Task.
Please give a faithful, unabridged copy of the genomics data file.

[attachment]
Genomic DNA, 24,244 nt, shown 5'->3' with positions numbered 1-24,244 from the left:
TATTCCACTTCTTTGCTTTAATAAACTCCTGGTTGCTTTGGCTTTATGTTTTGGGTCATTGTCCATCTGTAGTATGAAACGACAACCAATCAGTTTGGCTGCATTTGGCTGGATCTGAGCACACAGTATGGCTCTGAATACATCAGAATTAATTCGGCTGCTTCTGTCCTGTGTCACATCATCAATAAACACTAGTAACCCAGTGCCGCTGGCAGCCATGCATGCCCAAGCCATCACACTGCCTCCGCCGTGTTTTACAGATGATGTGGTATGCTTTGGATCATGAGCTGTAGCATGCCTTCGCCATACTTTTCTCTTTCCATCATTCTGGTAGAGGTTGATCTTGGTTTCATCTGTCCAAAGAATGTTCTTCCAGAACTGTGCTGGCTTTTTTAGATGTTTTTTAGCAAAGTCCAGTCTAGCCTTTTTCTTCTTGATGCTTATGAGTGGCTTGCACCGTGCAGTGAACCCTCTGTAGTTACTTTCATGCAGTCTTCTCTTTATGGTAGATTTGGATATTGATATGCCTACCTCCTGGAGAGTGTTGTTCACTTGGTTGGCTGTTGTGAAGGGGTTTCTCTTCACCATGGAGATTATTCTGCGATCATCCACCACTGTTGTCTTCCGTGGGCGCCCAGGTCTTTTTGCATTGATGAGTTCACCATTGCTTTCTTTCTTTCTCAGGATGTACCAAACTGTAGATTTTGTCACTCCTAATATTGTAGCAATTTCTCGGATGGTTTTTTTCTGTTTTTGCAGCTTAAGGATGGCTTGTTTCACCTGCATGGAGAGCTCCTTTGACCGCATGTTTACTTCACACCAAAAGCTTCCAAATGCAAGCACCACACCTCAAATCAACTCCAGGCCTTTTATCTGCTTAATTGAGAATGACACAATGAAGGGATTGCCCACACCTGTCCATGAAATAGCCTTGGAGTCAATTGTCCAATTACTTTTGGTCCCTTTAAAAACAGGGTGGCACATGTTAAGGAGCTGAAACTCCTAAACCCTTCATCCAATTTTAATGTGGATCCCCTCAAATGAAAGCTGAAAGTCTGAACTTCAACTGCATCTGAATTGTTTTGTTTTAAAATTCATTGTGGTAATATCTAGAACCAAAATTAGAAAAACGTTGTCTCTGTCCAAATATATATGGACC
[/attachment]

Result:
Genomic DNA, 24,244 nt, shown 5'->3' with positions numbered 1-24,244 from the left:
TATTCCACTTCTTTGCTTTAATAAACTCCTGGTTGCTTTGGCTTTATGTTTTGGGTCATTGTCCATCTGTAGTATGAAACGACAACCAATCAGTTTGGCTGCATTTGGCTGGATCTGAGCACACAGTATGGCTCTGAATACATCAGAATTAATTCGGCTGCTTCTGTCCTGTGTCACATCATCAATAAACACTAGTAACCCAGTGCCGCTGGCAGCCATGCATGCCCAAGCCATCACACTGCCTCCGCCGTGTTTTACAGATGATGTGGTATGCTTTGGATCATGAGCTGTAGCATGCCTTCGCCATACTTTTCTCTTTCCATCATTCTGGTAGAGGTTGATCTTGGTTTCATCTGTCCAAAGAATGTTCTTCCAGAACTGTGCTGGCTTTTTTAGATGTTTTTTAGCAAAGTCCAGTCTAGCCTTTTTCTTCTTGATGCTTATGAGTGGCTTGCACCGTGCAGTGAACCCTCTGTAGTTACTTTCATGCAGTCTTCTCTTTATGGTAGATTTGGATATTGATATGCCTACCTCCTGGAGAGTGTTGTTCACTTGGTTGGCTGTTGTGAAGGGGTTTCTCTTCACCATGGAGATTATTCTGCGATCATCCACCACTGTTGTCTTCCGTGGGCGCCCAGGTCTTTTTGCATTGATGAGTTCACCATTGCTTTCTTTCTTTCTCAGGATGTACCAAACTGTAGATTTTGTCACTCCTAATATTGTAGCAATTTCTCGGATGGTTTTTTTCTGTTTTTGCAGCTTAAGGATGGCTTGTTTCACCTGCATGGAGAGCTCCTTTGACCGCATGTTTACTTCACACCAAAAGCTTCCAAATGCAAGCACCACACCTCAAATCAACTCCAGGCCTTTTATCTGCTTAATTGAGAATGACACAATGAAGGGATTGCCCACACCTGTCCATGAAATAGCCTTGGAGTCAATTGTCCAATTACTTTTGGTCCCTTTAAAAACAGGGTGGCACATGTTAAGGAGCTGAAACTCCTAAACCCTTCATCCAATTTTAATGTGGATCCCCTCAAATGAAAGCTGAAAGTCTGAACTTCAACTGCATCTGAATTGTTTTGTTTTAAAATTCATTGTGGTAATATCTAGAACCAAAATTAGAAAAACGTTGTCTCTGTCCAAATATATATGGACC